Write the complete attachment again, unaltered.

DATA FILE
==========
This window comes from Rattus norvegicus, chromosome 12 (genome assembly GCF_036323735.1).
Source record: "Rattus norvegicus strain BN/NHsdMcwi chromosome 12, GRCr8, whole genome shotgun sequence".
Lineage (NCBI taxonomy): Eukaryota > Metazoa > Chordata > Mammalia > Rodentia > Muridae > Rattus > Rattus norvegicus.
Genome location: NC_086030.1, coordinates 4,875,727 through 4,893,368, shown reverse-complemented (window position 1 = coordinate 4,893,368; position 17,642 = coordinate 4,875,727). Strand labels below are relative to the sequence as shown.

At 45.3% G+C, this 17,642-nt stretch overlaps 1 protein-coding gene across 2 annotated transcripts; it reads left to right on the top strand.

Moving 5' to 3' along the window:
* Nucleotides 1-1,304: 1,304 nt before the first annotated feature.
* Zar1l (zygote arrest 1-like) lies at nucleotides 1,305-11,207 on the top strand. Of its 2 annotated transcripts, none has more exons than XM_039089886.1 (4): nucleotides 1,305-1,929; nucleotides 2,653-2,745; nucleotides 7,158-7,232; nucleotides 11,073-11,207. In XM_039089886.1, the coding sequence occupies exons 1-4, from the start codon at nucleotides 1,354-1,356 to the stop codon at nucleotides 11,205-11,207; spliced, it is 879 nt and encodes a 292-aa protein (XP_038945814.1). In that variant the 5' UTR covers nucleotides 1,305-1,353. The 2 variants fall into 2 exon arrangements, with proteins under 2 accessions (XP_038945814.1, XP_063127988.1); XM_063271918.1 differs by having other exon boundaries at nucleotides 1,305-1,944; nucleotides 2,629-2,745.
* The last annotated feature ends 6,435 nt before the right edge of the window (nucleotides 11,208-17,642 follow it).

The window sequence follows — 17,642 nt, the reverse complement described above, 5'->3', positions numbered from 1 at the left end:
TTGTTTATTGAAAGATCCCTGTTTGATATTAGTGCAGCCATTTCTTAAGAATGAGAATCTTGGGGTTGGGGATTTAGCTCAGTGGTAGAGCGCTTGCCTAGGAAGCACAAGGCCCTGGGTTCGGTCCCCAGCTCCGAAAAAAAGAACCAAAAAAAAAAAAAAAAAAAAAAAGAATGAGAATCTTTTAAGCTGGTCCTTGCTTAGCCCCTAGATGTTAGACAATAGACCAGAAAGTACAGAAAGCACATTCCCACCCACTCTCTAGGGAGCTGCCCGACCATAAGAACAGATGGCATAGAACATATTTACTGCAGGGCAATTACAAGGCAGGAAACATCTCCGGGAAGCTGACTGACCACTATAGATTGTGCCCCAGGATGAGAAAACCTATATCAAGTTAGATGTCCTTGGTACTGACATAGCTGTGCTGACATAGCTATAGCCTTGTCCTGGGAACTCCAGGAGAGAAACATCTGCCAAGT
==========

This window comes from Rattus norvegicus, chromosome 12 (genome assembly GCF_036323735.1).
Source record: "Rattus norvegicus strain BN/NHsdMcwi chromosome 12, GRCr8, whole genome shotgun sequence".
Lineage (NCBI taxonomy): Eukaryota > Metazoa > Chordata > Mammalia > Rodentia > Muridae > Rattus > Rattus norvegicus.
Genome location: NC_086030.1, coordinates 4,875,727 through 4,893,368, shown reverse-complemented (window position 1 = coordinate 4,893,368; position 17,642 = coordinate 4,875,727). Strand labels below are relative to the sequence as shown.

At 45.3% G+C, this 17,642-nt stretch overlaps 1 protein-coding gene across 2 annotated transcripts; it reads left to right on the top strand.

Moving 5' to 3' along the window:
* Nucleotides 1-1,304: 1,304 nt before the first annotated feature.
* Zar1l (zygote arrest 1-like) lies at nucleotides 1,305-11,207 on the top strand. Of its 2 annotated transcripts, none has more exons than XM_039089886.1 (4): nucleotides 1,305-1,929; nucleotides 2,653-2,745; nucleotides 7,158-7,232; nucleotides 11,073-11,207. In XM_039089886.1, the coding sequence occupies exons 1-4, from the start codon at nucleotides 1,354-1,356 to the stop codon at nucleotides 11,205-11,207; spliced, it is 879 nt and encodes a 292-aa protein (XP_038945814.1). In that variant the 5' UTR covers nucleotides 1,305-1,353. The 2 variants fall into 2 exon arrangements, with proteins under 2 accessions (XP_038945814.1, XP_063127988.1); XM_063271918.1 differs by having other exon boundaries at nucleotides 1,305-1,944; nucleotides 2,629-2,745.
* The last annotated feature ends 6,435 nt before the right edge of the window (nucleotides 11,208-17,642 follow it).

The window sequence follows — 17,642 nt, the reverse complement described above, 5'->3', positions numbered from 1 at the left end:
TTGTTTATTGAAAGATCCCTGTTTGATATTAGTGCAGCCATTTCTTAAGAATGAGAATCTTGGGGTTGGGGATTTAGCTCAGTGGTAGAGCGCTTGCCTAGGAAGCACAAGGCCCTGGGTTCGGTCCCCAGCTCCGAAAAAAAGAACCAAAAAAAAAAAAAAAAAAAAAAAGAATGAGAATCTTTTAAGCTGGTCCTTGCTTAGCCCCTAGATGTTAGACAATAGACCAGAAAGTACAGAAAGCACATTCCCACCCACTCTCTAGGGAGCTGCCCGACCATAAGAACAGATGGCATAGAACATATTTACTGCAGGGCAATTACAAGGCAGGAAACATCTCCGGGAAGCTGACTGACCACTATAGATTGTGCCCCAGGATGAGAAAACCTATATCAAGTTAGATGTCCTTGGTACTGACATAGCTGTGCTGACATAGCTATAGCCTTGTCCTGGGAACTCCAGGAGAGAAACATCTGCCAAGT